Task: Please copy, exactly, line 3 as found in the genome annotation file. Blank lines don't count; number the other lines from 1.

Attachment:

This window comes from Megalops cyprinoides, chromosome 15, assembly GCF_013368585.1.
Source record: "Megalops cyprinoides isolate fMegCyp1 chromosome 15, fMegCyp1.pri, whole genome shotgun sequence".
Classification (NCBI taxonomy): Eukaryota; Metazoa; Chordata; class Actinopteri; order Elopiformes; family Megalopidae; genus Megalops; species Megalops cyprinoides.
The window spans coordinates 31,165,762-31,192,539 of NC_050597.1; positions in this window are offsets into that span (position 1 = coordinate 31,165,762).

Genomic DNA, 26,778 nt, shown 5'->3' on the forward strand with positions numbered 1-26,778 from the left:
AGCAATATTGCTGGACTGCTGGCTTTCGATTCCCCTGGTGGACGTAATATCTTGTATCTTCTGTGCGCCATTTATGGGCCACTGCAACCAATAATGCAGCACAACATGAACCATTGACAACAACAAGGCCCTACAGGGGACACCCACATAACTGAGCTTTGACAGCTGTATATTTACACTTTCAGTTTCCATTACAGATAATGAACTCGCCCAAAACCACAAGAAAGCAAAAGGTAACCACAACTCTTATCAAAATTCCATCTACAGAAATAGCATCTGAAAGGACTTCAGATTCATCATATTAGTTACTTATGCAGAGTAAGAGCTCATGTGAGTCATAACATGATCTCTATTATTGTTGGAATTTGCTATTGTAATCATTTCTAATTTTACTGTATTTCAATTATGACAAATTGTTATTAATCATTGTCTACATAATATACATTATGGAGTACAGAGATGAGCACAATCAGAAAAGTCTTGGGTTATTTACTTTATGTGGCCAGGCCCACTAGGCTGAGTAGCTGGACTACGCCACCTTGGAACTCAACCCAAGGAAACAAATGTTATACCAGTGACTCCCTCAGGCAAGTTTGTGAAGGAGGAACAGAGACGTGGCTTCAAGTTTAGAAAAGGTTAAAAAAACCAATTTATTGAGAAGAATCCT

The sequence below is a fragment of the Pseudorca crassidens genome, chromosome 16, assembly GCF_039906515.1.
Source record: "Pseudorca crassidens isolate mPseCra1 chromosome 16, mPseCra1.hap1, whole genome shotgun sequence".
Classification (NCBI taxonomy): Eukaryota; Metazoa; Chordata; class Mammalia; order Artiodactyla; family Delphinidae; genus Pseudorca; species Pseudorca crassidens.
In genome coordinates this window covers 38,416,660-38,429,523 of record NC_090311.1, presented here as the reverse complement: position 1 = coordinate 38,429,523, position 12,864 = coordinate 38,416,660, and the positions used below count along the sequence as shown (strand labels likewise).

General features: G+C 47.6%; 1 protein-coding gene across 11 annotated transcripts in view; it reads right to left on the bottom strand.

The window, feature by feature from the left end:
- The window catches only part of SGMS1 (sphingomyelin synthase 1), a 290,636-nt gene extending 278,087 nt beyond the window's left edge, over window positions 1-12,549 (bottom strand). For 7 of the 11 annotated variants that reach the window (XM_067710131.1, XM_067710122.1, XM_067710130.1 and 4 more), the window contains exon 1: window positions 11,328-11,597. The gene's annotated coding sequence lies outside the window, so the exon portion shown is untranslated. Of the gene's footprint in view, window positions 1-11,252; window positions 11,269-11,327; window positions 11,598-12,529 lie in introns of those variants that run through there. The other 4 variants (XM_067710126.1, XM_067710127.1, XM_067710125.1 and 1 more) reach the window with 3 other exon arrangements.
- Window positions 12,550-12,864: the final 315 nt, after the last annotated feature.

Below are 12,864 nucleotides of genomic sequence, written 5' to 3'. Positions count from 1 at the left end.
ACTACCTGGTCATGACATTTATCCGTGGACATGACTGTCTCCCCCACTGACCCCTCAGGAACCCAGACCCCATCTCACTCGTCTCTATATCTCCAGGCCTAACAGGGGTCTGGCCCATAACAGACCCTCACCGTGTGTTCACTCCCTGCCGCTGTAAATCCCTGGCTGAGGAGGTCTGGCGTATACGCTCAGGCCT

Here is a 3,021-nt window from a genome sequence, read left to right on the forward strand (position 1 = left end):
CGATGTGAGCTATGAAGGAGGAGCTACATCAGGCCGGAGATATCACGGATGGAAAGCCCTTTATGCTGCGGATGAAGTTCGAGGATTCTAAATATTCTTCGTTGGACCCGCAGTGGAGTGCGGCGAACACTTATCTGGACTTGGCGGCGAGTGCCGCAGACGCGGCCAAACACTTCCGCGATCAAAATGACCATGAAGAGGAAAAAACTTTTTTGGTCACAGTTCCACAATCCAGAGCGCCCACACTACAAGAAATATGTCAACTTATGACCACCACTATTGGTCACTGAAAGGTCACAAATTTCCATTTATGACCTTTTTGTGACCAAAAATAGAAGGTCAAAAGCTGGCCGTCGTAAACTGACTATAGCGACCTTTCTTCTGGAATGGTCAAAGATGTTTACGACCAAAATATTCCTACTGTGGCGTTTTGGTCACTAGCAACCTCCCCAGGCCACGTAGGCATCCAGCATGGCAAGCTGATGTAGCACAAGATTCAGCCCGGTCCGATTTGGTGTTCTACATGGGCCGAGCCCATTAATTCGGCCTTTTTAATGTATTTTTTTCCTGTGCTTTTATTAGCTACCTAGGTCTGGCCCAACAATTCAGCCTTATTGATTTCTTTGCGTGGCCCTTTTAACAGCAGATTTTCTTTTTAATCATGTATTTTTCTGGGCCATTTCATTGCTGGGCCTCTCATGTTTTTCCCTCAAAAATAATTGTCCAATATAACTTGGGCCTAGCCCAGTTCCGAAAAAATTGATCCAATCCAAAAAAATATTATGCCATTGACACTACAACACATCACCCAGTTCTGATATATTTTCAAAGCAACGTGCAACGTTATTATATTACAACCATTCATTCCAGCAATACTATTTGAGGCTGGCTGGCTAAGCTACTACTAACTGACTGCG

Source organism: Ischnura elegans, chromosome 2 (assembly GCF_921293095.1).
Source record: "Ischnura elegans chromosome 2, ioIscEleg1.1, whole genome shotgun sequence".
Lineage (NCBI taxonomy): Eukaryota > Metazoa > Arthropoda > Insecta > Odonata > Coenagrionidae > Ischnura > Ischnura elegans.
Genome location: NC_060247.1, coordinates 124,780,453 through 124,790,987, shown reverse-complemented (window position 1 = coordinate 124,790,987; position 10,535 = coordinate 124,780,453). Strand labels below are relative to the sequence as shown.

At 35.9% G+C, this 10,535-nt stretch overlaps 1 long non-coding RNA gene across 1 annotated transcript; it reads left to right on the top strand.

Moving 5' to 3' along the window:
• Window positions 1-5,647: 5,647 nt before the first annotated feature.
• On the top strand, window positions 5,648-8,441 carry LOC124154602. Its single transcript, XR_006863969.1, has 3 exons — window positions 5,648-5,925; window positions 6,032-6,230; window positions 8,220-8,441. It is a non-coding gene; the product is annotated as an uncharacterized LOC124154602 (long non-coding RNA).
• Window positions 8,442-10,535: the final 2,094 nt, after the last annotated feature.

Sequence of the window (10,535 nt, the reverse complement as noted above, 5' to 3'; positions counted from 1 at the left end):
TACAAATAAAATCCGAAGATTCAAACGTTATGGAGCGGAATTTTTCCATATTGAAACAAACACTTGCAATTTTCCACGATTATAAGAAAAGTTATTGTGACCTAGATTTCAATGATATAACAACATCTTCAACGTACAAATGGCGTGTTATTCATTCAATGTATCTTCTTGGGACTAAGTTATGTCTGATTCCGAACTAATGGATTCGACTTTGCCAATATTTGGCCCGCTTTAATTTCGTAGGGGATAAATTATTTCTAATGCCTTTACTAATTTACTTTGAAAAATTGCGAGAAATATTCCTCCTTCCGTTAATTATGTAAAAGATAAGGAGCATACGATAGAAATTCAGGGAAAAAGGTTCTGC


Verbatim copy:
Classification (NCBI taxonomy): Eukaryota; Metazoa; Chordata; class Actinopteri; order Elopiformes; family Megalopidae; genus Megalops; species Megalops cyprinoides.